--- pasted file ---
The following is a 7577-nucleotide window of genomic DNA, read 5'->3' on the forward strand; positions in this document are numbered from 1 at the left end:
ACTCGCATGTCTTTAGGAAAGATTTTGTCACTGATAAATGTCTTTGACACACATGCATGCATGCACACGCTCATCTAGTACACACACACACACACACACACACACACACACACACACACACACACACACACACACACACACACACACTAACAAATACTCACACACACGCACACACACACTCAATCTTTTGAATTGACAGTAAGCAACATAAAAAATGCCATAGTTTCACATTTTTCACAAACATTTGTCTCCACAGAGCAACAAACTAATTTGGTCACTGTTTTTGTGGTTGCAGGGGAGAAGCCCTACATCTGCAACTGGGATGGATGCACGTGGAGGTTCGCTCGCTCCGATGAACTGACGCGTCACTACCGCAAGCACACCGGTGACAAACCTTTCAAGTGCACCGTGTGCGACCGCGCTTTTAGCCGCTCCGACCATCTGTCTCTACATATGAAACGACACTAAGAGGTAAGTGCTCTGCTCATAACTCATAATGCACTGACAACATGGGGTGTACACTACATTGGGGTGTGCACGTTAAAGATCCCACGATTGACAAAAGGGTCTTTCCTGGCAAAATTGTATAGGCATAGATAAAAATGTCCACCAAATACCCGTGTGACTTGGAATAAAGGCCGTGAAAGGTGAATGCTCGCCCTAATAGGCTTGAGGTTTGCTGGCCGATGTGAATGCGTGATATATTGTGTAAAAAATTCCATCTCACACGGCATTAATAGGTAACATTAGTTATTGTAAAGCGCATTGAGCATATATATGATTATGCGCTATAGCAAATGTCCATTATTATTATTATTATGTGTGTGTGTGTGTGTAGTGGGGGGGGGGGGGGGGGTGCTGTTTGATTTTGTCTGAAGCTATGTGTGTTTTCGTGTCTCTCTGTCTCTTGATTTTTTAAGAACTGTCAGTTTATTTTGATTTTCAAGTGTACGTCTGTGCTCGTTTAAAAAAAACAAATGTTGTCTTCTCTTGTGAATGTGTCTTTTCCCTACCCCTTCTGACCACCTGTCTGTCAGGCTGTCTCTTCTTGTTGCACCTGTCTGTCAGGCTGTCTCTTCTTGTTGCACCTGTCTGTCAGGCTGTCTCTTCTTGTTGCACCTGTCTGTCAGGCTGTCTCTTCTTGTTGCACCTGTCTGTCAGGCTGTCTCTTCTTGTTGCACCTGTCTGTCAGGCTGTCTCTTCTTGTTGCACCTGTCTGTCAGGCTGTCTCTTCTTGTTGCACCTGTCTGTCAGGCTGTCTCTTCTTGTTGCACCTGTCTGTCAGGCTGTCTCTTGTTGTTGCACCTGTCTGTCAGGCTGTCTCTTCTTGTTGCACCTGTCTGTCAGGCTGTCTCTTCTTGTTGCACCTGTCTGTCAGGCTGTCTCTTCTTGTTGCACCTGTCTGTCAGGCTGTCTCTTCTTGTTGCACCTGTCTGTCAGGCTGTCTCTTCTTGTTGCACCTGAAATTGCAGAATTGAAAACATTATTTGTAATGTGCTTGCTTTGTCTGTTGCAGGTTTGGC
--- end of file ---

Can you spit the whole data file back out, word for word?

The following is a 7577-nucleotide window of genomic DNA, read 5'->3' on the forward strand; positions in this document are numbered from 1 at the left end:
ACTCGCATGTCTTTAGGAAAGATTTTGTCACTGATAAATGTCTTTGACACACATGCATGCATGCACACGCTCATCTAGTACACACACACACACACACACACACACACACACACACACACACACACACACACACACACACACACACACTAACAAATACTCACACACACGCACACACACACTCAATCTTTTGAATTGACAGTAAGCAACATAAAAAATGCCATAGTTTCACATTTTTCACAAACATTTGTCTCCACAGAGCAACAAACTAATTTGGTCACTGTTTTTGTGGTTGCAGGGGAGAAGCCCTACATCTGCAACTGGGATGGATGCACGTGGAGGTTCGCTCGCTCCGATGAACTGACGCGTCACTACCGCAAGCACACCGGTGACAAACCTTTCAAGTGCACCGTGTGCGACCGCGCTTTTAGCCGCTCCGACCATCTGTCTCTACATATGAAACGACACTAAGAGGTAAGTGCTCTGCTCATAACTCATAATGCACTGACAACATGGGGTGTACACTACATTGGGGTGTGCACGTTAAAGATCCCACGATTGACAAAAGGGTCTTTCCTGGCAAAATTGTATAGGCATAGATAAAAATGTCCACCAAATACCCGTGTGACTTGGAATAAAGGCCGTGAAAGGTGAATGCTCGCCCTAATAGGCTTGAGGTTTGCTGGCCGATGTGAATGCGTGATATATTGTGTAAAAAATTCCATCTCACACGGCATTAATAGGTAACATTAGTTATTGTAAAGCGCATTGAGCATATATATGATTATGCGCTATAGCAAATGTCCATTATTATTATTATTATGTGTGTGTGTGTGTGTAGTGGGGGGGGGGGGGGGGGTGCTGTTTGATTTTGTCTGAAGCTATGTGTGTTTTCGTGTCTCTCTGTCTCTTGATTTTTTAAGAACTGTCAGTTTATTTTGATTTTCAAGTGTACGTCTGTGCTCGTTTAAAAAAAACAAATGTTGTCTTCTCTTGTGAATGTGTCTTTTCCCTACCCCTTCTGACCACCTGTCTGTCAGGCTGTCTCTTCTTGTTGCACCTGTCTGTCAGGCTGTCTCTTCTTGTTGCACCTGTCTGTCAGGCTGTCTCTTCTTGTTGCACCTGTCTGTCAGGCTGTCTCTTCTTGTTGCACCTGTCTGTCAGGCTGTCTCTTCTTGTTGCACCTGTCTGTCAGGCTGTCTCTTCTTGTTGCACCTGTCTGTCAGGCTGTCTCTTCTTGTTGCACCTGTCTGTCAGGCTGTCTCTTCTTGTTGCACCTGTCTGTCAGGCTGTCTCTTGTTGTTGCACCTGTCTGTCAGGCTGTCTCTTCTTGTTGCACCTGTCTGTCAGGCTGTCTCTTCTTGTTGCACCTGTCTGTCAGGCTGTCTCTTCTTGTTGCACCTGTCTGTCAGGCTGTCTCTTCTTGTTGCACCTGTCTGTCAGGCTGTCTCTTCTTGTTGCACCTGAAATTGCAGAATTGAAAACATTATTTGTAATGTGCTTGCTTTGTCTGTTGCAGGTTTGGC